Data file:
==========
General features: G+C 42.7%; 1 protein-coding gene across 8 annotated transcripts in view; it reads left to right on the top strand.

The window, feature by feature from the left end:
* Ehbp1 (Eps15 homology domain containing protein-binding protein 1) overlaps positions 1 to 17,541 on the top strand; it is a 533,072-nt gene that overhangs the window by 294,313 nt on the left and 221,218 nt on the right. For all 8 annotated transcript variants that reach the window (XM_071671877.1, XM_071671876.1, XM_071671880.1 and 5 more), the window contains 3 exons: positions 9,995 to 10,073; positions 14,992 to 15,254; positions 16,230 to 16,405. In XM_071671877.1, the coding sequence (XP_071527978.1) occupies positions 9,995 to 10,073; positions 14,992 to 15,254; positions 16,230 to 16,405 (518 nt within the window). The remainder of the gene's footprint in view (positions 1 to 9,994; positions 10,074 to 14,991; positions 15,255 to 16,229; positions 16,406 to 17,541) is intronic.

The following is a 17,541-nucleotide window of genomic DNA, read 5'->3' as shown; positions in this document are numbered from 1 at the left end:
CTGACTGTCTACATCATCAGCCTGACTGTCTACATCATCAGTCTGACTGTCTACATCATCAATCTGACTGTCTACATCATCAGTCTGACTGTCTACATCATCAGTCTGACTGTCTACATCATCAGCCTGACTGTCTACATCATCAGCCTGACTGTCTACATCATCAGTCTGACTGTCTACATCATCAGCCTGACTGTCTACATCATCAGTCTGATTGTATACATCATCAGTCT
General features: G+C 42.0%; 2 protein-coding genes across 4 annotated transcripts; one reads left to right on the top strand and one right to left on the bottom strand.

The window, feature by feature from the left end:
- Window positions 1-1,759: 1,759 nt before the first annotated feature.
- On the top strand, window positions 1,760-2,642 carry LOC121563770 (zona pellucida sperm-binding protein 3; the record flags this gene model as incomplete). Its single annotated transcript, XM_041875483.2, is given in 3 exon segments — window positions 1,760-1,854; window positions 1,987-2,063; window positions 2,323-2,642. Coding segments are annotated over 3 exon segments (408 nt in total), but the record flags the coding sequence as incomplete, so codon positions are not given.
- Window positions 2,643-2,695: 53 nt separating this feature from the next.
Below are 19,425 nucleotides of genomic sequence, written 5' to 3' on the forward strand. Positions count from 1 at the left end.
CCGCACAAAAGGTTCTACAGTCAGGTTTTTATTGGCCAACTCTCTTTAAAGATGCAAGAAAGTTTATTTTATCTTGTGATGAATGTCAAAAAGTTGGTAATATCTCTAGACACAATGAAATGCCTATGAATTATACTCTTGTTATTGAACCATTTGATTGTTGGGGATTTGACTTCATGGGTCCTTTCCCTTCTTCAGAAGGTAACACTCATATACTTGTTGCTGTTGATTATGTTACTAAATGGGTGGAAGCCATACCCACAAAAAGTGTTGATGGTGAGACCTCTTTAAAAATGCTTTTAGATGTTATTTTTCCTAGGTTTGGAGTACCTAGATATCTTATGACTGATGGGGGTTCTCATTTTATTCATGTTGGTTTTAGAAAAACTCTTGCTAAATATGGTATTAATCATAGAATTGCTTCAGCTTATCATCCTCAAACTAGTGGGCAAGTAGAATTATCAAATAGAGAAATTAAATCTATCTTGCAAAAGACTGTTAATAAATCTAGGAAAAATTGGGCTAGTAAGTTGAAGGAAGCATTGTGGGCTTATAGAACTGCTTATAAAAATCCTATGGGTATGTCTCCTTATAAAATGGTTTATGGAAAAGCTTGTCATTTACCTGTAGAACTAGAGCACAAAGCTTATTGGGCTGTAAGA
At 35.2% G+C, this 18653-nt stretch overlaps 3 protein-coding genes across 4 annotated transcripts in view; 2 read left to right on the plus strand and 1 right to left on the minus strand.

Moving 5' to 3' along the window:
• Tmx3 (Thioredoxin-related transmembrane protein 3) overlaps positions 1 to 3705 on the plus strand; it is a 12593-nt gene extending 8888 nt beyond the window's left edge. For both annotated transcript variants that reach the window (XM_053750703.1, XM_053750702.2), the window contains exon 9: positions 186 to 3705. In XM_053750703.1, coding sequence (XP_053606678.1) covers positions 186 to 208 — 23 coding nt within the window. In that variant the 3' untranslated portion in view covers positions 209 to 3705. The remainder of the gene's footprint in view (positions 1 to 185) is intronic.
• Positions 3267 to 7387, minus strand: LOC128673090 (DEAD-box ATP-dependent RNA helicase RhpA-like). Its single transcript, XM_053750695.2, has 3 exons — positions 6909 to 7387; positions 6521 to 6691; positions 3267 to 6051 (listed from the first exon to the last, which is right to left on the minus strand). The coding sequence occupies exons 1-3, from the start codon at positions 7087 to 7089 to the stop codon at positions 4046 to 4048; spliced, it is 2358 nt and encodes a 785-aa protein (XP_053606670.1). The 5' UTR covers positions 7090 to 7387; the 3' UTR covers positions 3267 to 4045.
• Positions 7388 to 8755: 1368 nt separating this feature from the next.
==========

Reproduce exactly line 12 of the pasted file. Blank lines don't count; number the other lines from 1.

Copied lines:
CCGCACAAAAGGTTCTACAGTCAGGTTTTTATTGGCCAACTCTCTTTAAAGATGCAAGAAAGTTTATTTTATCTTGTGATGAATGTCAAAAAGTTGGTAATATCTCTAGACACAATGAAATGCCTATGAATTATACTCTTGTTATTGAACCATTTGATTGTTGGGGATTTGACTTCATGGGTCCTTTCCCTTCTTCAGAAGGTAACACTCATATACTTGTTGCTGTTGATTATGTTACTAAATGGGTGGAAGCCATACCCACAAAAAGTGTTGATGGTGAGACCTCTTTAAAAATGCTTTTAGATGTTATTTTTCCTAGGTTTGGAGTACCTAGATATCTTATGACTGATGGGGGTTCTCATTTTATTCATGTTGGTTTTAGAAAAACTCTTGCTAAATATGGTATTAATCATAGAATTGCTTCAGCTTATCATCCTCAAACTAGTGGGCAAGTAGAATTATCAAATAGAGAAATTAAATCTATCTTGCAAAAGACTGTTAATAAATCTAGGAAAAATTGGGCTAGTAAGTTGAAGGAAGCATTGTGGGCTTATAGAACTGCTTATAAAAATCCTATGGGTATGTCTCCTTATAAAATGGTTTATGGAAAAGCTTGTCATTTACCTGTAGAACTAGAGCACAAAGCTTATTGGGCTGTAAGA